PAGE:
Night of the Winter Slaughter

Darkness comes quickly these days.  The weather is changeable, almost unsure of itself.  There are winds, rain, sun and frosts. As if it is exploring its own emotions as the veil between the worlds becomes porous, allowing the spirits of the dead to visit the land of the still living.

This is the third harvest of three, the others being Lammas and Mabon.  It is a harsher notion of harvest.  Whilst we tend to romanticise the grain and produce harvests of Lammas and Mabon, there is harsher reality around the harvest of Samhain.

The land is getting colder and food is becoming scarce.  Our ancestors would cull the older and infirm animals both to save on food and shelter for the remaining animals, and the meat of the culled animals would be preserved either by smoking, drying or salting to provide food for the Winter Months.  This time of year is cold enough to ensure the meat won’t spoil whilst being prepared, but not yet as cold as deep-Winter so slaughtering could still be done outside.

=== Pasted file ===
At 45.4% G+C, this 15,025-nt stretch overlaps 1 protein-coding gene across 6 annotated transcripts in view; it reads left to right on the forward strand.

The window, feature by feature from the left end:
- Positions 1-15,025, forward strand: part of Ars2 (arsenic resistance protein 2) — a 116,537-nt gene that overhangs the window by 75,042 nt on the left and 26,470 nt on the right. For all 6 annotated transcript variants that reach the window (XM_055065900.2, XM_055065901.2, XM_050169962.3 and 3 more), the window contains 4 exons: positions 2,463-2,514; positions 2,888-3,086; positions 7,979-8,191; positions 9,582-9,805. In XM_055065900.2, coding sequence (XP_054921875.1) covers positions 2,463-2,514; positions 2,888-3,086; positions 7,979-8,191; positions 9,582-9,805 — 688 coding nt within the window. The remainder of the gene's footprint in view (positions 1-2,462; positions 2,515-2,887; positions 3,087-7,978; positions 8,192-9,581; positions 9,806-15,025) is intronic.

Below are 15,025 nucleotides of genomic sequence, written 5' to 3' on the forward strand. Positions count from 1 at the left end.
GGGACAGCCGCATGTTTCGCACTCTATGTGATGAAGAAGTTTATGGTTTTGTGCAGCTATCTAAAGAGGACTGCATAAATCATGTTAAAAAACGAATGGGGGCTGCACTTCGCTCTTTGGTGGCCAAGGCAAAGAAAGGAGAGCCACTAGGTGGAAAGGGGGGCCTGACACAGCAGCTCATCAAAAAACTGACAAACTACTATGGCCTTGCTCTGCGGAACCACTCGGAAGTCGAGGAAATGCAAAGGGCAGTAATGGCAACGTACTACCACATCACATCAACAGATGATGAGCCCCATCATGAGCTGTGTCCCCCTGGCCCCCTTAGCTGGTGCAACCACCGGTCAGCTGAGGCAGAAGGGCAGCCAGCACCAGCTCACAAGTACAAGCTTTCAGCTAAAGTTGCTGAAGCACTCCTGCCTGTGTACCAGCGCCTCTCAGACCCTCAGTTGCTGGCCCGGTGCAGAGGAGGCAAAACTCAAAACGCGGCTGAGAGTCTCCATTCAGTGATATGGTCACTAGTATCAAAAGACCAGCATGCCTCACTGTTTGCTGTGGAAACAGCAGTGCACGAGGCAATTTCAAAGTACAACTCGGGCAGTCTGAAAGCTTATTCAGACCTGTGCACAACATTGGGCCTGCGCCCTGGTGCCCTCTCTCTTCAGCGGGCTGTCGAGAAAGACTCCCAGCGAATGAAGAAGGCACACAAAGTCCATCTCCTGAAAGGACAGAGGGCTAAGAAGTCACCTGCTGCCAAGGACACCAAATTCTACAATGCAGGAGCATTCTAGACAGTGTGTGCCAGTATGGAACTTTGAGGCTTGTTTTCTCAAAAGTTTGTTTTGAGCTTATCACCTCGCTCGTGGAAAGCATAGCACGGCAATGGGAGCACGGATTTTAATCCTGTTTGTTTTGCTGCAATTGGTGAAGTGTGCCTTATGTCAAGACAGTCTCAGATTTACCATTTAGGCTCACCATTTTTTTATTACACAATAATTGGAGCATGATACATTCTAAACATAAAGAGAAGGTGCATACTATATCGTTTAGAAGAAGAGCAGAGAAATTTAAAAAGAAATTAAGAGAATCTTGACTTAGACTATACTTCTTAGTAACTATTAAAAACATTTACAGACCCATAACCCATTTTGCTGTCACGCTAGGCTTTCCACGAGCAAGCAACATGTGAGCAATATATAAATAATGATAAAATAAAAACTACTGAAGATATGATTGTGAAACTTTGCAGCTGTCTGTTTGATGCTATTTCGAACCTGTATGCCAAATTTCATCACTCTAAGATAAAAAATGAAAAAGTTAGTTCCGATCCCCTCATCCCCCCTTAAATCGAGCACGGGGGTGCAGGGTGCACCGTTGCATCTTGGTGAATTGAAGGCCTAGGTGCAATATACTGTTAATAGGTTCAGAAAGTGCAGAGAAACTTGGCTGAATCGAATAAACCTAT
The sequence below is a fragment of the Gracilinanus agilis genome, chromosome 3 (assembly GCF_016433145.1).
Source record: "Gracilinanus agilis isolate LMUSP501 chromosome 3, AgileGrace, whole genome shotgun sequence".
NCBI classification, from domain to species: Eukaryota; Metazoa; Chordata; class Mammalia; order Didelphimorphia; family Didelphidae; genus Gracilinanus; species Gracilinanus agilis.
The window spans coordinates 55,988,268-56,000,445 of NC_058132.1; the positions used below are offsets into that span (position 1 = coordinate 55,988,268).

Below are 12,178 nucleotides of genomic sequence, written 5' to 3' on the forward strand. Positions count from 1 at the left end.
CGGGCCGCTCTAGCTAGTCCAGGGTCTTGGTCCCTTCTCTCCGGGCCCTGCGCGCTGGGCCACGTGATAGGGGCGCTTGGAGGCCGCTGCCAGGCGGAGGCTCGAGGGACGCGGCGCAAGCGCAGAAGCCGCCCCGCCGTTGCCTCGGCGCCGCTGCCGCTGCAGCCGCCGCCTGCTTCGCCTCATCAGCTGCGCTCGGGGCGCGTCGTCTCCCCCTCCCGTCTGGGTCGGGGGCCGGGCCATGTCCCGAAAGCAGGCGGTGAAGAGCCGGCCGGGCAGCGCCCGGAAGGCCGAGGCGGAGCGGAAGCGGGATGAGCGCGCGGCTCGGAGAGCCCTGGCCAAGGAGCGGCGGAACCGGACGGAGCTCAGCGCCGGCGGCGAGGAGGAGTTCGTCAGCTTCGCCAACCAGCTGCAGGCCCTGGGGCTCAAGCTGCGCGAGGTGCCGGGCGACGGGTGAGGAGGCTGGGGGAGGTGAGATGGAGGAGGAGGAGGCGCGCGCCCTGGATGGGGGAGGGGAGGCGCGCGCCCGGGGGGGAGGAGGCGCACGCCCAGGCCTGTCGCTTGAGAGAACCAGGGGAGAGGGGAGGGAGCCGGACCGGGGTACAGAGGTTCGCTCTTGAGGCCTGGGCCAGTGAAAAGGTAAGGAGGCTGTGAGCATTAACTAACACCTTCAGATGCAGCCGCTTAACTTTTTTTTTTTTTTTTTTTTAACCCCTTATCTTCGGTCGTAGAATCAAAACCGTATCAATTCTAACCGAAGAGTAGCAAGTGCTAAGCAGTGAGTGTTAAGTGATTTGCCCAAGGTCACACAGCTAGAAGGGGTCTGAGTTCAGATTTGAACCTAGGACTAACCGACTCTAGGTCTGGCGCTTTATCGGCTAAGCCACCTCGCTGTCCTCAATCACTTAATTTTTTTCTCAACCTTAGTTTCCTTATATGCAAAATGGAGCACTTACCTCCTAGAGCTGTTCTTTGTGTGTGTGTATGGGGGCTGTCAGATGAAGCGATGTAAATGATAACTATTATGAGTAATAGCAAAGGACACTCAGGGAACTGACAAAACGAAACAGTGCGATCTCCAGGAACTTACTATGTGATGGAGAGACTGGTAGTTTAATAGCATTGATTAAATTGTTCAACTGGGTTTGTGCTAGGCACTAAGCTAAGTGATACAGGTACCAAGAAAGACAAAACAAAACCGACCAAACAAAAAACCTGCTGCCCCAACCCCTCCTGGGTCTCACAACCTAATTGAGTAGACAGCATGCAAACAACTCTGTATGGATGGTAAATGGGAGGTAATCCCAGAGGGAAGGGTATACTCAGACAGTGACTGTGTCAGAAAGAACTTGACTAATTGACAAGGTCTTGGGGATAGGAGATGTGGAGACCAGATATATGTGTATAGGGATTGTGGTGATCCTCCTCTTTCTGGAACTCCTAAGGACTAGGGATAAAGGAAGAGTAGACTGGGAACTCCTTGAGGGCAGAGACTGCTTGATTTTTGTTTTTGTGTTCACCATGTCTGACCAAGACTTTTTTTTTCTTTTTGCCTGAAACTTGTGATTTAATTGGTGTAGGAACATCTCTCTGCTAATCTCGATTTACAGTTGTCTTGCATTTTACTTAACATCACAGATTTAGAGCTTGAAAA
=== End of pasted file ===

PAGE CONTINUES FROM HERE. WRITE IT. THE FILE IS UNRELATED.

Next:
It sounds brutal and far removed from our lives of convenience today.  But their lives depended on this ritual.

As writers we have to cull our own writing.

Drafts are often full of stray words and conflicting ideas.  We have to be ruthless in looking at our work from a distance and understanding what might work and what might not.  We have to wield the cut option from our work.  Streamlining it, so only the fittest words, themes and ideas remain.  We have to be able to edit our work.

It’s hard.

Our words are part of us.  It is hard to acknowledge when they no longer earn their keep.  But the weak words must go so the stronger words can grow and become nourished as they gain the needed focused attention.

Sometimes it gets easier.

Blessed Samhain.



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